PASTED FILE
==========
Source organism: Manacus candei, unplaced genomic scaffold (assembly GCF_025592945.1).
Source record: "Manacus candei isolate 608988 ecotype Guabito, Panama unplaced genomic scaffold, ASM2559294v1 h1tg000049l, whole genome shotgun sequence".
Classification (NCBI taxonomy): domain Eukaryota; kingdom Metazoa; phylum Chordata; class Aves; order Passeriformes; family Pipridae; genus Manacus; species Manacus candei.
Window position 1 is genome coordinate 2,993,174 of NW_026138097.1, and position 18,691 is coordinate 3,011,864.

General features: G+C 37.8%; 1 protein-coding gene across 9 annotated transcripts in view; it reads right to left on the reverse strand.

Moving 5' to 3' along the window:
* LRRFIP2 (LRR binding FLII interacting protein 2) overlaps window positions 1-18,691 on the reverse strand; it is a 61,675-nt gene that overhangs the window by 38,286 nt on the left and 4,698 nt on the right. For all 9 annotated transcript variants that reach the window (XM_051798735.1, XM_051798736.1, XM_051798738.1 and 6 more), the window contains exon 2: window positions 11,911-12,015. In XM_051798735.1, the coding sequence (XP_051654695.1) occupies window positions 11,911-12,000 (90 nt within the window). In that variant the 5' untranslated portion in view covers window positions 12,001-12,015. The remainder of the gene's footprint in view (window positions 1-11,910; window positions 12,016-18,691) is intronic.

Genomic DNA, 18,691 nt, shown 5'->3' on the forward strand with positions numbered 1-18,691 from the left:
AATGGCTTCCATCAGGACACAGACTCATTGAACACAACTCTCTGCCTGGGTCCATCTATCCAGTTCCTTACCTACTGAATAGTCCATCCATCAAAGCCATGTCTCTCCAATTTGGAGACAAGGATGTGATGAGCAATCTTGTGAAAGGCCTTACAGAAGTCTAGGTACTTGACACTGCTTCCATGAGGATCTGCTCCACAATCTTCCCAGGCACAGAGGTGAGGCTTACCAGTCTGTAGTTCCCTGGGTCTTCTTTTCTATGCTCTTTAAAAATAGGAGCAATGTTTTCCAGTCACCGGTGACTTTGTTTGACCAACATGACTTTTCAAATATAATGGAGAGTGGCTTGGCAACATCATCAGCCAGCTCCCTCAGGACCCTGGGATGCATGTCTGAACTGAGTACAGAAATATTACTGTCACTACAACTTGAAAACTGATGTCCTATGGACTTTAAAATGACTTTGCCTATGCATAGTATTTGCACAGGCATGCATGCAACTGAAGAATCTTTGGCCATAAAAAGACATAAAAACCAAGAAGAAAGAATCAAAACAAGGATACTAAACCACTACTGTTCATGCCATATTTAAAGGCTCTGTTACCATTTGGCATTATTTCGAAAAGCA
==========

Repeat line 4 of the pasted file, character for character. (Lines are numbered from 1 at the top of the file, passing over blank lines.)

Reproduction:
Window position 1 is genome coordinate 2,993,174 of NW_026138097.1, and position 18,691 is coordinate 3,011,864.